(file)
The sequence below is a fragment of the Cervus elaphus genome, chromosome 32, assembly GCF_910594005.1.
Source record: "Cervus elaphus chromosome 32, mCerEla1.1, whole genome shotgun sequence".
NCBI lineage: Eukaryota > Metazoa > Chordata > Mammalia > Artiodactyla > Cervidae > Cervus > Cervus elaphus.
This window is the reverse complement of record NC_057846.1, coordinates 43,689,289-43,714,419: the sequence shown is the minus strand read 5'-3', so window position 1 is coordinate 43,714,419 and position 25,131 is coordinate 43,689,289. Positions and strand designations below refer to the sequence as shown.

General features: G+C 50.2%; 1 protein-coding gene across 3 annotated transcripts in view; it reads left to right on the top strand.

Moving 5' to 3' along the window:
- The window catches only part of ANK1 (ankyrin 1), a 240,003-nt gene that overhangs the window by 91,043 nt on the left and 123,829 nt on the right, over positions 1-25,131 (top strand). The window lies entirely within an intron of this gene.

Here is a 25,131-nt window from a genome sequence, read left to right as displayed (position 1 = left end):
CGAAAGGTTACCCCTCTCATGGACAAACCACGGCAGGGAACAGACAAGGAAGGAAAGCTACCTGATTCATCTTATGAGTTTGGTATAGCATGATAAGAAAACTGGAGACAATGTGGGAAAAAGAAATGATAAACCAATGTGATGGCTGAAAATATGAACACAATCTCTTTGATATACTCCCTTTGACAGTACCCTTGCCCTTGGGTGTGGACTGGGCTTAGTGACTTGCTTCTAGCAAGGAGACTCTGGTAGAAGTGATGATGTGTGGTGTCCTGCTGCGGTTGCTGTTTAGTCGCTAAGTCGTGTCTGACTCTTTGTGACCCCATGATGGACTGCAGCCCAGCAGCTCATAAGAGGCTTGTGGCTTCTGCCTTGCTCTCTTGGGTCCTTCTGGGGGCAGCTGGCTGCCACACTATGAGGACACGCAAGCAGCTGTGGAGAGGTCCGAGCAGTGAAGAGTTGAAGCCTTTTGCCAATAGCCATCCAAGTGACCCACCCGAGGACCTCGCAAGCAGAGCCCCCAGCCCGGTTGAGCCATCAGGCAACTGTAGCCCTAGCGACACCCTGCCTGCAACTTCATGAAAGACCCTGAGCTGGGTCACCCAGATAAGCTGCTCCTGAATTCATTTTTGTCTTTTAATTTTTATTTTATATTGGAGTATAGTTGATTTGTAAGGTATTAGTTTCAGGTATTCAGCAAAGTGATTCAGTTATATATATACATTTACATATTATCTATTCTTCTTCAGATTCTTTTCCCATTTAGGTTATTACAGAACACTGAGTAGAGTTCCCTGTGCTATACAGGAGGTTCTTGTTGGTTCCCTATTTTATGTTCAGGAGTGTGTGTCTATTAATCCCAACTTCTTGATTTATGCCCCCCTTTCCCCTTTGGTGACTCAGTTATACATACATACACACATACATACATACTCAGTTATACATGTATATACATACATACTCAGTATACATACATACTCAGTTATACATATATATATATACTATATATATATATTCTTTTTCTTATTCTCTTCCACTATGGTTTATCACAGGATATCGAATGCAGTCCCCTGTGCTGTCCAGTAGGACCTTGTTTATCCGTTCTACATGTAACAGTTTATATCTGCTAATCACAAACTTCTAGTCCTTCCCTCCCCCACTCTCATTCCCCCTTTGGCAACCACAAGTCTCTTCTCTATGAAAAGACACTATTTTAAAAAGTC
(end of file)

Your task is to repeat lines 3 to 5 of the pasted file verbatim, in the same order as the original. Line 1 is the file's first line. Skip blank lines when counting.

NCBI lineage: Eukaryota > Metazoa > Chordata > Mammalia > Artiodactyla > Cervidae > Cervus > Cervus elaphus.
This window is the reverse complement of record NC_057846.1, coordinates 43,689,289-43,714,419: the sequence shown is the minus strand read 5'-3', so window position 1 is coordinate 43,714,419 and position 25,131 is coordinate 43,689,289. Positions and strand designations below refer to the sequence as shown.

General features: G+C 50.2%; 1 protein-coding gene across 3 annotated transcripts in view; it reads left to right on the top strand.